Most of the major cosmetic manufacturers use straight iron oxides and lakes in theirtopical ‘mineral makeup’. That is why it is so well-liked by modern women. If people havea reaction to their traditional makeup it is usually to the perfumes, preservatives and other additives that have been added to the base of the colour product.

We have interviewed the most respected leaders in the permanent makeup industry bothwho manufacturer pigments and are technicians – their comments are throughout thisarticle.

According to Darlene Story of Li Pigments “The FDA only certifies the use ofpigments that cause the least reactions. For cosmetics they certify naturalpigments, iron oxides, D&C and FD&C pigments. As a manufacturer in thecosmetic industry I wouldn’t feel comfortable putting an ingredient not certified forexternal use in a product I sell intended for use in the dermis. Natural isn’t asreliable so we use iron oxides and lakes.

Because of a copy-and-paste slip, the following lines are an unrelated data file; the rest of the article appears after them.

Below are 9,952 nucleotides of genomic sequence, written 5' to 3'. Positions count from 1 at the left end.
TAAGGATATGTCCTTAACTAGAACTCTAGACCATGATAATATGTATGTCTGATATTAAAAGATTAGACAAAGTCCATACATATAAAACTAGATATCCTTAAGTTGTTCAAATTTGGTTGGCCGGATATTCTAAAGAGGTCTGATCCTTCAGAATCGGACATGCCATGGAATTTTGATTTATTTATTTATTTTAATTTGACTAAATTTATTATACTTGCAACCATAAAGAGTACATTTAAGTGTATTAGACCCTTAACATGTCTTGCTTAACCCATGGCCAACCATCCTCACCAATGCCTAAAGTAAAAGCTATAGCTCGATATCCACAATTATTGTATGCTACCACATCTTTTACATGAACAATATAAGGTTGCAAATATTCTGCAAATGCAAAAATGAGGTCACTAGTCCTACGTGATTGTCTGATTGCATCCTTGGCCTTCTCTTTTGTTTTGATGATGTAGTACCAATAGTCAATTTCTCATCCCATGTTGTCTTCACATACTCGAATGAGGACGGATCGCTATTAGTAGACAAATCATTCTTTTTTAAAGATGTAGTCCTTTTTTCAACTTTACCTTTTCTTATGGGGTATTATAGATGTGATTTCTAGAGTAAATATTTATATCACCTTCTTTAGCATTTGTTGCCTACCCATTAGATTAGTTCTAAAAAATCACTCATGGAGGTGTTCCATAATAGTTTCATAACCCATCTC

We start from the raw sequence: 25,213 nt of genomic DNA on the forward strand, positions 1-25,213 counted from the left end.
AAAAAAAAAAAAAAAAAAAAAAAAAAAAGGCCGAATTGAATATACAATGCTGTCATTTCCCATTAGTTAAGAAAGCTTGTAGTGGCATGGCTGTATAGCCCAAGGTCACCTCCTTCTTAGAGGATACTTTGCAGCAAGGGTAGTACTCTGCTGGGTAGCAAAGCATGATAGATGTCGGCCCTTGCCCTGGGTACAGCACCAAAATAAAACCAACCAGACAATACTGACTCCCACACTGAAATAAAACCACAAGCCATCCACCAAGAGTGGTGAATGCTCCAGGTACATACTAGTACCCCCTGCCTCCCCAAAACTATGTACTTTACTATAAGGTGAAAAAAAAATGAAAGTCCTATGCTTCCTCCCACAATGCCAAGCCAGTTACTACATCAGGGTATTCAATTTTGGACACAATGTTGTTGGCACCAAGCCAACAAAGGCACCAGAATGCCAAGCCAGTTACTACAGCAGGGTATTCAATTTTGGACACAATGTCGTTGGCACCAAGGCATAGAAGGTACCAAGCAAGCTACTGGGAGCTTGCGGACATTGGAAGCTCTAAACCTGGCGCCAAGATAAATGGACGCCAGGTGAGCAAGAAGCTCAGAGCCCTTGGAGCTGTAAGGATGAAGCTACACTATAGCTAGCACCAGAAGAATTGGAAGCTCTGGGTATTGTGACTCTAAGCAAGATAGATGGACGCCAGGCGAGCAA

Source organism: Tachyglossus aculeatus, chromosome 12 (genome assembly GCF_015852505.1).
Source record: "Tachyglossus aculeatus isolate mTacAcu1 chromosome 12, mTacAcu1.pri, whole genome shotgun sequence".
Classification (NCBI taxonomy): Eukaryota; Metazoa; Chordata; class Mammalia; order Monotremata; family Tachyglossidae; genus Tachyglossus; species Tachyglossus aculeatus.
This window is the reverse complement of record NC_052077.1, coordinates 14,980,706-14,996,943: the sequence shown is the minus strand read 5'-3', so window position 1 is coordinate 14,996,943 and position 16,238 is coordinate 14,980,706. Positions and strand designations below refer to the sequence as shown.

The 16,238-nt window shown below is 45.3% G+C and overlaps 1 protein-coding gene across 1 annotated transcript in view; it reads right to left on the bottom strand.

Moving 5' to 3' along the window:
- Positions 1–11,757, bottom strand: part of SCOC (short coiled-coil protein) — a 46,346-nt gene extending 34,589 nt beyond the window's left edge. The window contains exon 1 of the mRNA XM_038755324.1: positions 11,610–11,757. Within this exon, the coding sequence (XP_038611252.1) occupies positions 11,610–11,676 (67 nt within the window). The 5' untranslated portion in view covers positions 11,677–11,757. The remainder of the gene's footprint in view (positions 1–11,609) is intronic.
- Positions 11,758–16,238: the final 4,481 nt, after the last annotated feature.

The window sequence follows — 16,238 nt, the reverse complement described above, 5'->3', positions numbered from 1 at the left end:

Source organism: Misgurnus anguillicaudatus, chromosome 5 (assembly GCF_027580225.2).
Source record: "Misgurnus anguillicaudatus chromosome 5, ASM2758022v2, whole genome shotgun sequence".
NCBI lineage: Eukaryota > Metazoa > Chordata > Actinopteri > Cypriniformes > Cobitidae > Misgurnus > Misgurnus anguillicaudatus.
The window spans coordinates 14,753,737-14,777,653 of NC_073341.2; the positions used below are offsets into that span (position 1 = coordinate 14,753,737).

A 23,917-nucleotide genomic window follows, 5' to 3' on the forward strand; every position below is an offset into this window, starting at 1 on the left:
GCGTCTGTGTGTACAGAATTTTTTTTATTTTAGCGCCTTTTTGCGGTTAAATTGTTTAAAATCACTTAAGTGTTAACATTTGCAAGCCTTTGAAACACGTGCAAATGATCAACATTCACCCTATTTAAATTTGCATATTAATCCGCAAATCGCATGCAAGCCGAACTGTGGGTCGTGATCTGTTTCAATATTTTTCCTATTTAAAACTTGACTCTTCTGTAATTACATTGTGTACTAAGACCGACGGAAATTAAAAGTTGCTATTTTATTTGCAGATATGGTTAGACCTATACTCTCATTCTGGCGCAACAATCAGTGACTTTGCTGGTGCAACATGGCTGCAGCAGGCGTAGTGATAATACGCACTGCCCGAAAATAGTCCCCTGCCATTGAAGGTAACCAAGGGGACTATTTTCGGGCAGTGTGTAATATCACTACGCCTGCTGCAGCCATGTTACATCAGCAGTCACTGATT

I have been manufacturing permanent makeup colors since 1992 and tosomeone looking for the least risk of allergic reaction I recommend FDA certified
ingredients like iron oxides instead of traditional tattoo ink, especially when applied to the face.

Li pigments are sold in over 60 different countries.”

Manufacturing Pigments for Permanent Makeup

The need for regulation of colorants was born out of necessity. Manufacturing iron oxidesas a coloring agent for cosmetics began around 1900.